I certainly got my money’s worth from Chad Harbach’s The Art of Fielding. Harbach’s debut offers everything I love to find in a novel: genuine characters, an engaging plot and an affecting take on the human condition. Over the course of the several years covered in The Art of Fielding, Harbach’s five central characters muddle through experiences that teach the reader something new about what it means to face, if not always overcome, failure.
Henry Skrimshander, Mike Schwartz, Owen Dunne and Guert and Pella Affenlight are loosely connected when The Art of Fielding begins. However, when a rare bad throw from Henry at a pivotal moment injures fellow teammate/roommate Owen, the star shortstop’s waning confidence affects each member of the group. Henry’s promising professional career is threatened by his inability to cope with the realization that hard work does not always yield success; Mike realizes that his mentorship of Henry has detracted his focus from his own career and happiness; Owen’s injury leads him into an inappropriate romantic entanglement; Guert’s involvement with the group renders him helplessly and dangerously in love; and soon-to-be-divorced Pella Affenlight’s attempt at a new beginning is jeopardized by yet another romance.
As the title suggests, the sport of baseball is at the heart of this coming-of-age novel. Fortunately, however, Harbach uses the metaphor in a new and interesting way. Instead of fixating on the disciplinary or redemptive aspects of the sport, Harbach chooses instead to focus on the statistic most important to defensive players: the error. As a player, Henry is renowned for his defensive ability, specifically his streak of consecutive games without committing any of the aforementioned errors. However, Henry is indeed human, and as such, cannot sustain this streak interminably. When the streak finally ends in dramatic fashion, Henry’s confidence is shattered and he subsequently finds himself incapable of completing even the most perfunctory throws. Harbach’s novel shines as Henry deals with his capacity for failure, demonstrating through the thoughtful sport of baseball this intrinsic element of the human condition.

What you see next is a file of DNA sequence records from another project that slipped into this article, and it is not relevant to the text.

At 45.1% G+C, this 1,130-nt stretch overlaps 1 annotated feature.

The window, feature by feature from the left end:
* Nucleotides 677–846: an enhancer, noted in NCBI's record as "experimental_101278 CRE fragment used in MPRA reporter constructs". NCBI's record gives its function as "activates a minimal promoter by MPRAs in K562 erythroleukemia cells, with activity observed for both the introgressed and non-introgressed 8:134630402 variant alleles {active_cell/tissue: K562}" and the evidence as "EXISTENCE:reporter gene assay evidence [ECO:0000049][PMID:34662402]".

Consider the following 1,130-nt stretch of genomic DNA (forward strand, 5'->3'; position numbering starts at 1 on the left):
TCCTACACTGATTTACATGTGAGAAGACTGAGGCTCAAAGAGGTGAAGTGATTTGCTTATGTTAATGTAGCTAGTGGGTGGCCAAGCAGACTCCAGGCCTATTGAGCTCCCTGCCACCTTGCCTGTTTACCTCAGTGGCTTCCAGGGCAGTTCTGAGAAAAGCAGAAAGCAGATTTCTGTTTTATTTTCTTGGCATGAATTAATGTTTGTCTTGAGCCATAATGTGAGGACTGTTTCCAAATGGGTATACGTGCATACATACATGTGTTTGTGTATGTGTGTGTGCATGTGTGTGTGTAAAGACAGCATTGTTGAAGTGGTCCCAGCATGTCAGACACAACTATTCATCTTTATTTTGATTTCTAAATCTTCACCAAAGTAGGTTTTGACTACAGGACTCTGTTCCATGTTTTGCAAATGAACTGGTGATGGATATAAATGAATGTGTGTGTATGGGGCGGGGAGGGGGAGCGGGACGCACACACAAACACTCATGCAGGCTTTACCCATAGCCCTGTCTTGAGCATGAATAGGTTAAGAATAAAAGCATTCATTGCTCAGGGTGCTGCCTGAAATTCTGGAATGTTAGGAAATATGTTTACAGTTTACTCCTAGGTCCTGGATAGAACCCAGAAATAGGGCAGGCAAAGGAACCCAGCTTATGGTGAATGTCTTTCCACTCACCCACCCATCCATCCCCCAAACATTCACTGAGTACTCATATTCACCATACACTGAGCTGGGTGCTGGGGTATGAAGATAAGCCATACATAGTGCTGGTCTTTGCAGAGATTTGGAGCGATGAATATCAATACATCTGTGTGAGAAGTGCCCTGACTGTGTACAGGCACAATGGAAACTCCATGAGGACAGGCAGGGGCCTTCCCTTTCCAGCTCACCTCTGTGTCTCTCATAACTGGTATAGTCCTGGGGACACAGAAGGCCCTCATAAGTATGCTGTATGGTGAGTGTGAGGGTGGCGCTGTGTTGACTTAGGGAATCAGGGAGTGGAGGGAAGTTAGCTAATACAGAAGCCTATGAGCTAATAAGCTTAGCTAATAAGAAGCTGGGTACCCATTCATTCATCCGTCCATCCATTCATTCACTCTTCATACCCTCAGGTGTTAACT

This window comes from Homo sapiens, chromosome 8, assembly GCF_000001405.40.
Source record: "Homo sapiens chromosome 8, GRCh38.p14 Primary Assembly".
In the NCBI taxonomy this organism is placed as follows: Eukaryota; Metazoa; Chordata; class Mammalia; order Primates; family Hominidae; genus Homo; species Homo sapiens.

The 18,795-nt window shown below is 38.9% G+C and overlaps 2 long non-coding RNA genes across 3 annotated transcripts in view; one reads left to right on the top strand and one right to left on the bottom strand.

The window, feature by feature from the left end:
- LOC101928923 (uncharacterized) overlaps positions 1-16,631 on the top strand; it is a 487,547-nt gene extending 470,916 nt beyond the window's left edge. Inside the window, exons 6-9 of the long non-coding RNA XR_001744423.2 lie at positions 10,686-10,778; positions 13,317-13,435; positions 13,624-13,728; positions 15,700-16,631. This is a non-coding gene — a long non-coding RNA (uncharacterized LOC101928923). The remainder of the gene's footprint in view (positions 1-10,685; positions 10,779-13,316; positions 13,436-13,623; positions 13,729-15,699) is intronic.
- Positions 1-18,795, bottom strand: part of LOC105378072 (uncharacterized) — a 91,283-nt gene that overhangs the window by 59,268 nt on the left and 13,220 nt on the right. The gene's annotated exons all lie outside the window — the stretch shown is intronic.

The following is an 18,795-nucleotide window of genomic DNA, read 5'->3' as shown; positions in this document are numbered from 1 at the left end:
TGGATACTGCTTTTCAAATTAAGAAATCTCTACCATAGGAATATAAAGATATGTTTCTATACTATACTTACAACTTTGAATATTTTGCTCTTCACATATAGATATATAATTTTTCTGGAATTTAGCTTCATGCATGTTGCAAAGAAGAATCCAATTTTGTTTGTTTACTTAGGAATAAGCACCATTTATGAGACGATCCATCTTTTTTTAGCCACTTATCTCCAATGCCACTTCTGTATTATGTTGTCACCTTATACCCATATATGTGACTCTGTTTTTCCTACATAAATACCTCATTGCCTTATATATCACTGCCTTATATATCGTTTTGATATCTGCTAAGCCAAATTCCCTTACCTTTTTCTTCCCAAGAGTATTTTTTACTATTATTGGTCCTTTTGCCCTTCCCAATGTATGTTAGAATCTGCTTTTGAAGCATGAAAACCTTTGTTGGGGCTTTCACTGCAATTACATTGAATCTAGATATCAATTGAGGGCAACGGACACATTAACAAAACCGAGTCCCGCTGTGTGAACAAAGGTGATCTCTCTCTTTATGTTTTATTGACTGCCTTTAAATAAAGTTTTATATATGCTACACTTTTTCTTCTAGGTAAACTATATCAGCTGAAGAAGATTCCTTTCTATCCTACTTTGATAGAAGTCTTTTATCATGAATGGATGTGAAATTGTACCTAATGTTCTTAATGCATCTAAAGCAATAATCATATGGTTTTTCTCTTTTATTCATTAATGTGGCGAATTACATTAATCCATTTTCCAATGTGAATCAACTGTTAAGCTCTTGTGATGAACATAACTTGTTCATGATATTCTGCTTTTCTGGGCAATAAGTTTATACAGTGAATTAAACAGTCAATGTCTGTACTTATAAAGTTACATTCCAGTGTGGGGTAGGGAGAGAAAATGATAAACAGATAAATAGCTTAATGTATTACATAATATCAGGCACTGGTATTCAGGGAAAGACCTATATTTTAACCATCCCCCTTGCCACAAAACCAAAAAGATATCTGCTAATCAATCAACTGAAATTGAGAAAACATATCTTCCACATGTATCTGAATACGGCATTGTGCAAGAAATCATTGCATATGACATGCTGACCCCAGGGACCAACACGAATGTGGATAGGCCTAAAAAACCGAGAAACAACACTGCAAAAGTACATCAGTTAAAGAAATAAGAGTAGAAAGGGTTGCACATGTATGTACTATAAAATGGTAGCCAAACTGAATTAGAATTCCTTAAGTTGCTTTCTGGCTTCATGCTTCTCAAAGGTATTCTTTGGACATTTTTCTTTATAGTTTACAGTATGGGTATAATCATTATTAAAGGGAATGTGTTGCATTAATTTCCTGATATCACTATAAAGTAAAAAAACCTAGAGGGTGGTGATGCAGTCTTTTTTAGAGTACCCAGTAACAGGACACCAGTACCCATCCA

While the characters and plot made The Art of Fielding hard to put down, a few negative features of the novel slightly mar the overall experience. While I found the characters believable, I had trouble with the author’s apparent sympathy toward some of their actions. For example, though I found Guert Affenlight to be a generally attractive and likeable character, I could not condone his romantic affair and found the author’s forgiveness toward it a bit troublesome.
Also, while I liked that Harbach enhanced his casual style of writing with elevated athletic and literary references, the effect was at times confusing. I got the sense that Harbach toyed with the idea of utilizing both “literary” and “accessible” styles of writing, but ultimately ended up with an amalgam of the two that was a bit subpar in comparison to other contemporary writers.
Overall, I loved the time I spent reading Chad Harbach’s fantastic debut The Art of Fielding. If this novel is any indication of what is on the horizon for contemporary literature, then we are all in for a treat!